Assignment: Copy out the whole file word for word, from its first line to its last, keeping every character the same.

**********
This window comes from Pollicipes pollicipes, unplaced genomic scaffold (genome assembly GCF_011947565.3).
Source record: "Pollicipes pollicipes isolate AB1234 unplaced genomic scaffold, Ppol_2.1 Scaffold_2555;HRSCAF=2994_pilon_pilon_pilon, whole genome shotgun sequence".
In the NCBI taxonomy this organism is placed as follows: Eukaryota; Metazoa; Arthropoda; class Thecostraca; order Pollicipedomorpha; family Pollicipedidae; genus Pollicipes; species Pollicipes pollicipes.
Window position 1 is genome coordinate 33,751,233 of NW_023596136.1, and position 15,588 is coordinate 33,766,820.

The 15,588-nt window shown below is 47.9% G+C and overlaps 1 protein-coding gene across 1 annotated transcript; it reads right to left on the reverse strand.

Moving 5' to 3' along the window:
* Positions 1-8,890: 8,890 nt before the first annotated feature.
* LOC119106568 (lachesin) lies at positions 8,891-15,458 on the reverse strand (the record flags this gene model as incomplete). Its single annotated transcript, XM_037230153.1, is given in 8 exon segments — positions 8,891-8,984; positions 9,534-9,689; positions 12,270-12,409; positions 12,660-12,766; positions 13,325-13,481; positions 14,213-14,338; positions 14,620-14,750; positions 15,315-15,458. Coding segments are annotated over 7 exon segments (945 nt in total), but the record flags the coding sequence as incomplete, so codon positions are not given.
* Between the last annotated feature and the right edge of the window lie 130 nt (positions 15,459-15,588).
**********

This window comes from Pollicipes pollicipes, unplaced genomic scaffold (genome assembly GCF_011947565.3).
Source record: "Pollicipes pollicipes isolate AB1234 unplaced genomic scaffold, Ppol_2.1 Scaffold_2555;HRSCAF=2994_pilon_pilon_pilon, whole genome shotgun sequence".
In the NCBI taxonomy this organism is placed as follows: Eukaryota; Metazoa; Arthropoda; class Thecostraca; order Pollicipedomorpha; family Pollicipedidae; genus Pollicipes; species Pollicipes pollicipes.
Window position 1 is genome coordinate 33,751,233 of NW_023596136.1, and position 15,588 is coordinate 33,766,820.

The 15,588-nt window shown below is 47.9% G+C and overlaps 1 protein-coding gene across 1 annotated transcript; it reads right to left on the reverse strand.

Moving 5' to 3' along the window:
* Positions 1-8,890: 8,890 nt before the first annotated feature.
* LOC119106568 (lachesin) lies at positions 8,891-15,458 on the reverse strand (the record flags this gene model as incomplete). Its single annotated transcript, XM_037230153.1, is given in 8 exon segments — positions 8,891-8,984; positions 9,534-9,689; positions 12,270-12,409; positions 12,660-12,766; positions 13,325-13,481; positions 14,213-14,338; positions 14,620-14,750; positions 15,315-15,458. Coding segments are annotated over 7 exon segments (945 nt in total), but the record flags the coding sequence as incomplete, so codon positions are not given.
* Between the last annotated feature and the right edge of the window lie 130 nt (positions 15,459-15,588).